By becoming the first woman in China to sign the Giving Pledge in May 2017, Zhonghui committed herself publicly to give away at least half of her wealth to charity.
She said signing the pledge serves two purposes – holding herself accountable by fulfilling her social responsibility and setting an example to her peers by inspiring them to do the same.
Kiran has publicly pledged to give away 75% of her wealth to philanthropy after she dies. She also maintained that she would sign the Giving Pledge as a way to “get others to understand the importance of philanthropy to change our world.”
In addition to this, Kiran has publicly declared that her legacy is going to be in affordable healthcare and that she is willing to invest in developing that model and the policies around it.
True enough, she has been persistently honouring her public announcements through her philanthropic missions.
Perhaps none of the women mentioned here lead a more public life than Lilly. In many ways, her appearances on YouTube hold her accountable for many of the positive messages she has been sharing online.
The next time you are inspired to do something good, announce it on Facebook, Twitter, Instagram, etc.
By committing yourself publicly, you hold yourself to a higher standard of accountability.

5. Mistakes are your best friend 

Yoshiko has said, “Mistakes are the sea of opportunity” while Lilly’s preferred mantra has been, “Mistakes are cool!
If one were to scrutinise Yoshiko’s past life, one may conclude that it has been a series of ‘mistakes’.
She was raised by a single mother, did not complete her college education and was divorced before she was 30.
After her divorce, she struggled through life by working in different jobs while maintaining a frugal lifestyle.
Instead of viewing her misfortunes as mistakes, Yoshiko turned them into opportunities.
As a single woman in the 1950s trying to make ends meet, Yoshiko understood the challenges faced by women in Japan, particularly in what she saw as a society largely dominated by men, and where women had to miss work opportunities due to family obligations.
That was when she started TempStaff, a company that provides women with part-time jobs so that they could fulfil their domestic obligations while still play an active part in the workforce. This is the industry that has built her fortune and allowed her to help others.
In her book, Lilly says, “If you’re making mistakes, you’re making the necessary moves to figuring it all out.
“If you think there are 10 possible ways to do something, and you just made a mistake, congratulations! You just discovered way number four doesn’t workThat’s progress!”
She said that we have been paying so much in tuition or college fee while all the time, mistakes are lingering around for free ready to school us.
Therefore, whether you are a chief executive officer of a multi-million dollar company or someone who is just starting out as an intern in a non-profit organisation, mistakes are your best friend.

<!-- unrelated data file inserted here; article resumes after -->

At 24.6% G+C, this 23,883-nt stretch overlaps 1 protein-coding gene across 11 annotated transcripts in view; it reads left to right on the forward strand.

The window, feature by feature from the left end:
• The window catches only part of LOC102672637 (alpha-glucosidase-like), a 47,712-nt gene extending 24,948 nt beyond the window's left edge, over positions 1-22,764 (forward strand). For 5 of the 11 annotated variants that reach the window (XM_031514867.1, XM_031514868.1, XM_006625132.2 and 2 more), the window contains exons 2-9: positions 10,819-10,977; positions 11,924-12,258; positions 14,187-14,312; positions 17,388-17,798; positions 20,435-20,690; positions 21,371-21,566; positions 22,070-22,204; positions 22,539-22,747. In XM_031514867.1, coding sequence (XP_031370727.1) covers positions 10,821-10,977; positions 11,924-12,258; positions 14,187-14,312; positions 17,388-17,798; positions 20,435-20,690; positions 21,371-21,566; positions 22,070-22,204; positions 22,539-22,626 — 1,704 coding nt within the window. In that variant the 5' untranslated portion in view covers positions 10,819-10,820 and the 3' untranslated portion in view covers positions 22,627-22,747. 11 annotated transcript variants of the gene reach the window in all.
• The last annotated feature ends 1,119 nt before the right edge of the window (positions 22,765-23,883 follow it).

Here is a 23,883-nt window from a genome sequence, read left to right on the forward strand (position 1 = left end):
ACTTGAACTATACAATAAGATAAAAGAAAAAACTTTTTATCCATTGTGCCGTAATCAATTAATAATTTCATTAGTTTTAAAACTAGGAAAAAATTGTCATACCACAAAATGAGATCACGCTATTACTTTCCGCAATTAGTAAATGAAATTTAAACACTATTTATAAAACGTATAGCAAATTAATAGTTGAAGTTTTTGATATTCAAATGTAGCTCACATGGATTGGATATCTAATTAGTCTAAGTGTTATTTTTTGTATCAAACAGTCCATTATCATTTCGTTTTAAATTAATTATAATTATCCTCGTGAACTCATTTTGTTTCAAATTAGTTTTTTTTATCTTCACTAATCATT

In a nutshell 

One may ask if there is any unique or significant difference these female and Asian philanthropists have brought to the world of philanthropy?
The answer is probably no, except perhaps they defy some of the stereotypes society often impose on them because of their gender; e.g. being emotional and irrational.
If anything, these women manage to drive their emotions by turning them into something meaningful and purposeful.
Not only that, they are doing it with extreme focus, prudence and strategy, being hands-on throughout the process, making them accountable all the way.


Wednesday, March 7, 2018

The best of Phuket Island


For reasons that I can no longer recall, this piece was never submitted for publication. It was written after I took my solo trip to Phuket circa April 2015. 


Providing great customer service in Thailand seems second nature. Understandably so since it receives more than twenty-six million visitors per annum, compared to neighbouring Cambodia at only four million.

My experiences of guided tours in Phuket had been wonderful, probably the best I have ever had. Mostly men, the guides were extremely respectful, polite, attentive and charming. Mr. Yew was one of them.

Not unlike many Thais, Mr. Yew is small in size but big in heart. With his sun-bleached hair, weather-beaten skin and boyish face, it was hard to tell how old he was until he revealed having a twenty-three year old son and a baby on the way.

The Hong by Starlight Kayaking Tour run by the John Gray Kayak Company is at the top of my must-do list when you’re in Phuket. Forget about Phi Phi Island with dozens of boisterous tourists attached permanently to their monstrous selfie polls, Phang Nga offers a breathtakingly scenic view in a quiet, serene and spiritual ambience, all thanks to the hardworking team of guides such as Mr. Yew.

Departing from Ao Po jetty on a twin-engine escort boat to the protected Ao Phang Nga National Park at around 2pm, the team led by Mr. Yew, Farook and Nik aka Morgan Freeman for his uncanny resemblance to the Hollywood actor, not only in appearance but also voice, quickly got into work and everything flowed like clockwork for the next eight to nine hours.